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Cathodic Protection


  • Two nails
  • Strip of magnesium ribbon
  • Two beakers half full of water
  • Phenolphthalein indicator


Wrap one nail with magnesium ribbon. Place each nail in a beaker of water and add indicator. After a day or so, the nail without the magnesium ribbon will be rusty. The nail with the magnesium ribbon will not be rusty.


This method of preventing the corrosion of iron is called cathodic protection. The magnesium corrodes instead of the iron because it is more easily oxidized (it is above iron in the table of reduction potentials). The iron becomes the cathode at which oxygen is reduced to water leaving the iron unattacked. The more easily oxidized metal, in this case magnesium, is called a sacrificial anode. The half reactions:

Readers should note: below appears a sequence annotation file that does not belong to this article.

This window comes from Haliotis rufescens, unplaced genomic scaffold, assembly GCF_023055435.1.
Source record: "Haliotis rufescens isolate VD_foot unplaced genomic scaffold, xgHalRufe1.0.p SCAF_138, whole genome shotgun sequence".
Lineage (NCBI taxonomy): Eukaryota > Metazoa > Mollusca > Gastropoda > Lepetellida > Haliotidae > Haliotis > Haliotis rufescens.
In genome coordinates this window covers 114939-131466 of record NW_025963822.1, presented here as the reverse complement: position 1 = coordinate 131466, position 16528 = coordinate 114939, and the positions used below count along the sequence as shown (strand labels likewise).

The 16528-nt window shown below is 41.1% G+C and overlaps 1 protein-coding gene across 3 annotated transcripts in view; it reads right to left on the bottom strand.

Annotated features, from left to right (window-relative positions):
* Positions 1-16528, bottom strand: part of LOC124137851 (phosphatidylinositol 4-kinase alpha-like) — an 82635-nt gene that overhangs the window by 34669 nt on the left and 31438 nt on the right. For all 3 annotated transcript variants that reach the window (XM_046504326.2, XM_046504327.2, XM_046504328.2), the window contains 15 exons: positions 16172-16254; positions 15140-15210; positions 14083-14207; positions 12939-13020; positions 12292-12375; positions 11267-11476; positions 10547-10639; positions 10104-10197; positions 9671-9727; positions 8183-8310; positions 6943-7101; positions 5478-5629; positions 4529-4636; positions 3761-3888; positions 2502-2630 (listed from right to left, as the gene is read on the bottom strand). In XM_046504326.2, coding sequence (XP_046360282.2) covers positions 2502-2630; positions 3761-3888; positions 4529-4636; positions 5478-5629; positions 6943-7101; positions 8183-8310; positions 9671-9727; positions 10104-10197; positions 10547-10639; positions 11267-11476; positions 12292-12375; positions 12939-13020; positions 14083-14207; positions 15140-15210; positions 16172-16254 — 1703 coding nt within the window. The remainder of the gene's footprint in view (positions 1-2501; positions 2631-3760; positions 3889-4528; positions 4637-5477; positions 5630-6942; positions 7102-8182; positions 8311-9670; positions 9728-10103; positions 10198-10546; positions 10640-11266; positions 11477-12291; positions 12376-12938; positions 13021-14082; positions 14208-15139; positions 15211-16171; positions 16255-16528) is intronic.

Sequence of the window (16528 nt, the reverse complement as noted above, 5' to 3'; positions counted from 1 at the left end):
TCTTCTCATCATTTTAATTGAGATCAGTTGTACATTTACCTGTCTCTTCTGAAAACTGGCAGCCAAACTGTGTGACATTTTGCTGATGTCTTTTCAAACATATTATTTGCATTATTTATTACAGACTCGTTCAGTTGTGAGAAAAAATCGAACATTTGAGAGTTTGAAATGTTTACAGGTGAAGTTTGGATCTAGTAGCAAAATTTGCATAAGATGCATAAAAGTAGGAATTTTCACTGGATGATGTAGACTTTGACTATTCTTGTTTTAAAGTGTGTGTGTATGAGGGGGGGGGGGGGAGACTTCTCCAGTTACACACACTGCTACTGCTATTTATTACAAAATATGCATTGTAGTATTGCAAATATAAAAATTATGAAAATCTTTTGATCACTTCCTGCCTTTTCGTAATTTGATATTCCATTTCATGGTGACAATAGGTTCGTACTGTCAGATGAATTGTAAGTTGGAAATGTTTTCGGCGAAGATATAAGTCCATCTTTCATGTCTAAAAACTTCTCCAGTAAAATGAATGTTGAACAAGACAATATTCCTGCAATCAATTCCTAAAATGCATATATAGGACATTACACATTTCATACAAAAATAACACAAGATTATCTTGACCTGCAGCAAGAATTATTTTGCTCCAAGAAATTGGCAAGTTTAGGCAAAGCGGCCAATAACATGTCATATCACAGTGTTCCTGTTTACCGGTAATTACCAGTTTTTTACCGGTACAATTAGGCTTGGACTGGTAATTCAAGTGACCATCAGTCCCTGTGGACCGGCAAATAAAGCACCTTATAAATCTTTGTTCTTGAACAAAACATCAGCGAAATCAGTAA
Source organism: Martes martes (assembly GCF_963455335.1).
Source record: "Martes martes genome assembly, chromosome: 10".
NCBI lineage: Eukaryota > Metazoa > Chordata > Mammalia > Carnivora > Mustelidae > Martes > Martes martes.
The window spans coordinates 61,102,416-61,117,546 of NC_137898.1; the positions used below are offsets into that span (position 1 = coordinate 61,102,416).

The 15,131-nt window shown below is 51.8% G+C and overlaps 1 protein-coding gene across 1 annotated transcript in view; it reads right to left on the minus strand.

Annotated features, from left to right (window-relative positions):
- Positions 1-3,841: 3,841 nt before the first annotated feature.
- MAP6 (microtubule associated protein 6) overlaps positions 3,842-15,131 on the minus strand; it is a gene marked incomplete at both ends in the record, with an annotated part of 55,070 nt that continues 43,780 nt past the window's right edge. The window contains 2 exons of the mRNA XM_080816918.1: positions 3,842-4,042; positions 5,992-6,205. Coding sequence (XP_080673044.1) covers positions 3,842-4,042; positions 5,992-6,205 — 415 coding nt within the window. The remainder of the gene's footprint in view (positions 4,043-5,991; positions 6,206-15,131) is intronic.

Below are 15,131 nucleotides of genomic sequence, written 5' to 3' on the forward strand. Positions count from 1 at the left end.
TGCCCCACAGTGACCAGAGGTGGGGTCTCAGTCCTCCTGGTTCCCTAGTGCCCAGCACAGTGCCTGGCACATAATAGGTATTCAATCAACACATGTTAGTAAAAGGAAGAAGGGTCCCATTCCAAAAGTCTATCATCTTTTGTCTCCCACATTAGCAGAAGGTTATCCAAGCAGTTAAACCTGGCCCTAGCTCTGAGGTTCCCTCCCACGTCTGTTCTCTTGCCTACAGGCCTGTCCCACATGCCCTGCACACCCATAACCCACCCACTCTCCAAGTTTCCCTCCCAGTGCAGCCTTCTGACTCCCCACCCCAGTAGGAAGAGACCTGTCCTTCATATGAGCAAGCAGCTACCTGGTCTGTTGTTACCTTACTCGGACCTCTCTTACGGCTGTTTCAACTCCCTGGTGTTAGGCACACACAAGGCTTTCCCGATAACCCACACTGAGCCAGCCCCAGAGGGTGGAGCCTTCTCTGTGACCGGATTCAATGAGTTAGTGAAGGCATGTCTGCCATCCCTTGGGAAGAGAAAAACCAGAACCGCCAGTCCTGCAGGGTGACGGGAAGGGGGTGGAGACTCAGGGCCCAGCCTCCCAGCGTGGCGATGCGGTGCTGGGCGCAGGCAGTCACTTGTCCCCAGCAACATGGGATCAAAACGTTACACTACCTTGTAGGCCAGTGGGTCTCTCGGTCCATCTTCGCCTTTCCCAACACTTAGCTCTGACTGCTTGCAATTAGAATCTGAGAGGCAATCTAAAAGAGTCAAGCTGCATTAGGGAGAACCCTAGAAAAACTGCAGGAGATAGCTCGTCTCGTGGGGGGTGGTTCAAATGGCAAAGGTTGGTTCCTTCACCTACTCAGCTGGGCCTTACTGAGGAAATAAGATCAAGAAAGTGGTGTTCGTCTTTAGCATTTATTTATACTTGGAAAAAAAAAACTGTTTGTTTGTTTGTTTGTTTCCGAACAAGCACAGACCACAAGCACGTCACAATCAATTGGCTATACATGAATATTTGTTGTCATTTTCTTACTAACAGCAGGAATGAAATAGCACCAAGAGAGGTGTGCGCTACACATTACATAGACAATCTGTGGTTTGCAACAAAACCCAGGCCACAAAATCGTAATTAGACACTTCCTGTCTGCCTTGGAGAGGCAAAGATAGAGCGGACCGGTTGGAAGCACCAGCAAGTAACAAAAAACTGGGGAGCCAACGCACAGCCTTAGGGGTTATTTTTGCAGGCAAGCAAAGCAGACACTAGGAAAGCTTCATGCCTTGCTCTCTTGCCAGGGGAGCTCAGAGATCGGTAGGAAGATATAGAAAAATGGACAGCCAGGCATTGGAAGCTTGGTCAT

At the anode magnesium is oxidized:

\( \ce{ Mg -> Mg2 + 2e- } \)

At the cathode oxygen is reduced:

\( \ce{ O2 + 2H2O + 4e- -> 4OH- } \)